If you want hordes of butterflies in your garden, then you should learn how to grow bee balm. Growing bee balm attracts loads of butterflies, bees and other beneficial insects. Plus, with its unusual good lucks and amazing scent, it’s pretty good at attracting human attention too.
Bee balm (Monarda didyma, also known as Oswego tea and bergamot), is an absolutely gorgeous flowering perennial herb that attracts hordes of bees, butterflies and hummingbirds. A must-have flower for any serious butterfly garden, bee balm is even edible—it’s actually the flavoring in Earl Grey tea.
One of the truly unique—and wonderful—things about it is how easily it releases its gorgeous fragrance. Just brushing up against bergamot’s flowers is enough to free a kaleidoscope of aroma into the air (which is why they make fantastic border plants).
Growing Bee Balm Plants in Your Garden
When it comes to growing bergamot plants, beauty comes with a price: it’s not the easiest perennial flower to maintain in your garden. While bee balm isn’t exactly high maintenance (and what little care it requires is definitely worth the effort), it does have some quirky needs that must be seen to. When learning how to grow bee balm, remember that:
- Rich, moist soil is essential. Fertile soil is so important in fact, that if you can’t fertilize where your bergamot lives, you might want to consider rotating it every few years to more fertile digs.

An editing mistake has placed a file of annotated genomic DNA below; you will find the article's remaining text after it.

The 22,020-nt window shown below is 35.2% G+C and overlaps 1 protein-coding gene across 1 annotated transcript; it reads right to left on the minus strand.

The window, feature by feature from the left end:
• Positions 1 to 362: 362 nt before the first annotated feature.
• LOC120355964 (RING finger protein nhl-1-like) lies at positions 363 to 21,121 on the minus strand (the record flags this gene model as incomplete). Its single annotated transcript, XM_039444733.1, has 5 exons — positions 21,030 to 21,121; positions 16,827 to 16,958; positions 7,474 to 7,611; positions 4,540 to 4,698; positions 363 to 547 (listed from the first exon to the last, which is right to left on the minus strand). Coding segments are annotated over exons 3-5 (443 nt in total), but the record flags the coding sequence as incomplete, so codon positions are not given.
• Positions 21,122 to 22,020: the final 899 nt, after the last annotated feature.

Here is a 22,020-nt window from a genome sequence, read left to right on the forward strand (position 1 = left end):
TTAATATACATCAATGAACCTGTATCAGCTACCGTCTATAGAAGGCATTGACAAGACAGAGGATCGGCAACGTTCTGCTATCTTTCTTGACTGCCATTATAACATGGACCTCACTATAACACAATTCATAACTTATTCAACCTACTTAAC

- A fall rebloom requires cutting back plants right after they bloom.
- Underwatering can lead to mildew and fungal issues. If your beebalm falls prey to mildew, cut diseased stems to the ground. (New growth should be healthy and disease-free). Note that there are mildew-resistant varieties available (like Gardenview Red and Marshall’s Delight).
- Bee balm is also susceptible to powdery mildew, so don’t plant it near vegetable gardens that have squash and beans (as those plants are susceptible to powdery mildew as well), and make sure you know a few natural ways to control powdery mildew in case you have an outbreak.
If you can bear harvesting this gorgeous herb (and denying your bees and butterflies their fair share!), harvesting bee balm is relatively easy. Ways to harvest bergamot include:
- Harvest leaves while they are young, and harvest flowers as they open.
- To eat bee balm flowers, just pick them and use them.
- To harvest bergamot seeds, wait until the seeds mature (which will be when they fall off the plant when the head is tipped over), collect them, dry them for a few days, and then store them in a dry, airtight container.
For more ways to attract beneficial insects to your garden, see Attracting Beneficial Insects to Your Garden, or visit the Gardening Guides page for more information on natural ways to keep your garden healthy.